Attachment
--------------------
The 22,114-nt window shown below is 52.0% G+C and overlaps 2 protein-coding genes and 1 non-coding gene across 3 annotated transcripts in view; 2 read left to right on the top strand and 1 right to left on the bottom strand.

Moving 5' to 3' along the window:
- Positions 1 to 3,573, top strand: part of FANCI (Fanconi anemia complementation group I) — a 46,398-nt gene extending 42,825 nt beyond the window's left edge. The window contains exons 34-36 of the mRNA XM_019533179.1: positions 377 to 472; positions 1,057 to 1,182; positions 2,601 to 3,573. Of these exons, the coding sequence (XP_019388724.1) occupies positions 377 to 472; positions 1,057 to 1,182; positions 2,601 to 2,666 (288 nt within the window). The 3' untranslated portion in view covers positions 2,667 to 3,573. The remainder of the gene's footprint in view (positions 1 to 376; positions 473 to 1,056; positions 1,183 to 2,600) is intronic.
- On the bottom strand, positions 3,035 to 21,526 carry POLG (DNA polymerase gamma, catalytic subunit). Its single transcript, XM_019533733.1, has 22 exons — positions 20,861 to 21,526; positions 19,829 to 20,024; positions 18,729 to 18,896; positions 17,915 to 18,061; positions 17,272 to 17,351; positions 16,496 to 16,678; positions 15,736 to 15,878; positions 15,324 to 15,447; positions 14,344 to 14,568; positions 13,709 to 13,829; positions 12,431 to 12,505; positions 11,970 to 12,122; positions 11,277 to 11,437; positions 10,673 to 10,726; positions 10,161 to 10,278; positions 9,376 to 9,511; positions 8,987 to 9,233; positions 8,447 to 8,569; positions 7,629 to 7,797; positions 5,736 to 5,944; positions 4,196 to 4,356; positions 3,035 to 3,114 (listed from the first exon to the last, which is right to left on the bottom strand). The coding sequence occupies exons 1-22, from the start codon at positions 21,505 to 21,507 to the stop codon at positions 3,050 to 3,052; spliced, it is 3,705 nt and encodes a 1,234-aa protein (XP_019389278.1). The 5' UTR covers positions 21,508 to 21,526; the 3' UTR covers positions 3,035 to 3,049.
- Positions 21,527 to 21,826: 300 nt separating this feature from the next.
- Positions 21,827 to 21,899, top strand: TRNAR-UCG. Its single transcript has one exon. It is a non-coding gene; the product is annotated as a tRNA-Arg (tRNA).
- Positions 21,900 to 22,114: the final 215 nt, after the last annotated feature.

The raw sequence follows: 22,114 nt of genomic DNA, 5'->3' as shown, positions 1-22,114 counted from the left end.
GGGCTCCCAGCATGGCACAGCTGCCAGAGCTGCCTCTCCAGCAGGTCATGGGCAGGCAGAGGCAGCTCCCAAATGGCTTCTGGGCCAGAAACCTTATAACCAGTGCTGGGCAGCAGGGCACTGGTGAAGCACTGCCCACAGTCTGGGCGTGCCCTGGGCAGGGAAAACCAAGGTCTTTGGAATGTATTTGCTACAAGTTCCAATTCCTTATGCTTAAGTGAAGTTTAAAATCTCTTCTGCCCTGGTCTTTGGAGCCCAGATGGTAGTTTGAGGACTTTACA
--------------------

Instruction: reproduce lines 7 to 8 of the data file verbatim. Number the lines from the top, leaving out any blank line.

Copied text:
- Positions 21,900 to 22,114: the final 215 nt, after the last annotated feature.

The raw sequence follows: 22,114 nt of genomic DNA, 5'->3' as shown, positions 1-22,114 counted from the left end.